Nationally, farmers are expected to earn $9.8 billion less in net farm income for 2018 than they earned in 2017, USDA's Economic Research Service posted Thursday.
Looking at net farm income, which ERS describes simply as "a broad measure of profits," farmers are expected to make $65.7 billion in 2018, down 13% from 2017's figure of $75.5 billion.
In comparison to better days, net farm income in 2013 was $123.8 billion before the numbers began trending downward. 2018 is higher the recent floor, which was $61.6 billion in 2016.
Net farm income is viewed as a more comprehensive measure of receipts, but includes changes in inventory, depreciation and rental income.
A narrower figure, "net cash farm income," is projected to fall $12.4 billion to $91.5 billion for the year. Net cash farm income takes into account cash receipts from farming as well as government payments, minus cash expenses.
Overall cash receipts for commodities are forecast to remain relatively stable at $374 billion as both livestock and crop receipts are overall unchanged. Increases in income in some commodities are then offset by declines in others. Income for milk products is expected to decline $2.8 billion (7.4%) while income for poultry and eggs are expected to increase $5.2 billion (12.1%).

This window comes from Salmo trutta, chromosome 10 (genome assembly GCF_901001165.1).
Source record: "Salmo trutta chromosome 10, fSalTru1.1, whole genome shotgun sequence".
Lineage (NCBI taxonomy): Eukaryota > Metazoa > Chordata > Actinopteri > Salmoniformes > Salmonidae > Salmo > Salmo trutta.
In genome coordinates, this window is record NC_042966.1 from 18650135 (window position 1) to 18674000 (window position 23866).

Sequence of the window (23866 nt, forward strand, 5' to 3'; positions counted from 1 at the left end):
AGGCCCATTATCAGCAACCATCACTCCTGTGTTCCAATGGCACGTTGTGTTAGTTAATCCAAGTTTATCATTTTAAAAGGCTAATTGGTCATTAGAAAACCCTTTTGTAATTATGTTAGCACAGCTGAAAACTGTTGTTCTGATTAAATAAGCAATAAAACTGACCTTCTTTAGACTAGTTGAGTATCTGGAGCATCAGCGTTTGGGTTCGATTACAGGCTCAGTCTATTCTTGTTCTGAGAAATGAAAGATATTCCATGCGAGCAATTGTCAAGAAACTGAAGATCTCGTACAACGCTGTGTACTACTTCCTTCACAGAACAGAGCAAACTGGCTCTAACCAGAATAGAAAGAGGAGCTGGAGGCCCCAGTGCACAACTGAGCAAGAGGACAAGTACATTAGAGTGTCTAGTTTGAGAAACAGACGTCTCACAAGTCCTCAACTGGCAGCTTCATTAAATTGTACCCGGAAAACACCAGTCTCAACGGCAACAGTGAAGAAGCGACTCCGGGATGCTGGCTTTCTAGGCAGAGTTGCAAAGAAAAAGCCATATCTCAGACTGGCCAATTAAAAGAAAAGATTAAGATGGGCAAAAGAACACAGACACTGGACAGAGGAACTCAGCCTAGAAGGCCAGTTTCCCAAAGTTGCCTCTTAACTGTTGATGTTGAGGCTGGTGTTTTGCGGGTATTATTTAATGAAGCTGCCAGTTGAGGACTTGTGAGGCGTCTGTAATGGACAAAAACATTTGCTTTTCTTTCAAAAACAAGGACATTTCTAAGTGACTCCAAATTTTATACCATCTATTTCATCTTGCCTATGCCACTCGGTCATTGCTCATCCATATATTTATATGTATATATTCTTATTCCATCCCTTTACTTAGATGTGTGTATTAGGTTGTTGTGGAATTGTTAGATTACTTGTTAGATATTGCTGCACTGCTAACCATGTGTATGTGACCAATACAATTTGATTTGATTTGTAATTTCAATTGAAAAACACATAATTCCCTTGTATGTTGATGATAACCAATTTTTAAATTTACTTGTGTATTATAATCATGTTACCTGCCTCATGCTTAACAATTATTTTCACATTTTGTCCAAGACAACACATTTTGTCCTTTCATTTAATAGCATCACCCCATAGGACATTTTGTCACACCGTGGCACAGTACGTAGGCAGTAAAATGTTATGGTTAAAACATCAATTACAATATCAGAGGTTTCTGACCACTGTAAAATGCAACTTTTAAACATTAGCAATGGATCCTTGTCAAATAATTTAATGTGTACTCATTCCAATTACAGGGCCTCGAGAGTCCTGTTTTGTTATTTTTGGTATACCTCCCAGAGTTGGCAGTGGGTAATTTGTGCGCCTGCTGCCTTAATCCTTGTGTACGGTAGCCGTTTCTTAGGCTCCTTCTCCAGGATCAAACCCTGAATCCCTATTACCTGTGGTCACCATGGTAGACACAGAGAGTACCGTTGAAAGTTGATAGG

A forecast of $800 million decline in corn income (1.8%) will be partially offset by a forecast $500 million increase (6.3%) in receipts for wheat.
Direct government farm payments are forecast to decline $2.0 billion (17.4 percent) to $9.5 billion in 2018, with most of these declines due to lower anticipated Agriculture Risk Coverage and Price Loss Coverage program payments. This report, however, does not include the $4.7 billion in farm trade aid detailed on Monday. ERS states in a note that it is way too early to tell how many farmers will enroll in the Market Facilitation Program and receive a payment in 2018.
While income remains about the same for 2018, total production expenses are projected to go up $11.8 billion, or about 3.3%, due to higher fuel, interest, feed and labor costs.
The farm business average net income is expected to decline $16,600, or 19.9%, to $66,700 for 2018. This would mark the fourth consecutive year that the average income has declined.
Overall median farm household income is forecast to drop $1,691 to $75,474 for 2018. While overall household income will decline, median off-farm income will go up 2.8% to $69,392.
Despite those income figures, USDA projects farm equity to bump up $21.8 billion to $2.62 trillion. Farm assets will increase 1.2% to $3 trillion, due to an anticipated 1.8% increase in farm real-estate value.
Farm debt is projected to grow by $21.8 billion, or 3.5%, to $406.9 billion, led by a 4.45 increase in real-estate debt.
Chris Clayton can be reached at Chris.Clayton@dtn.com
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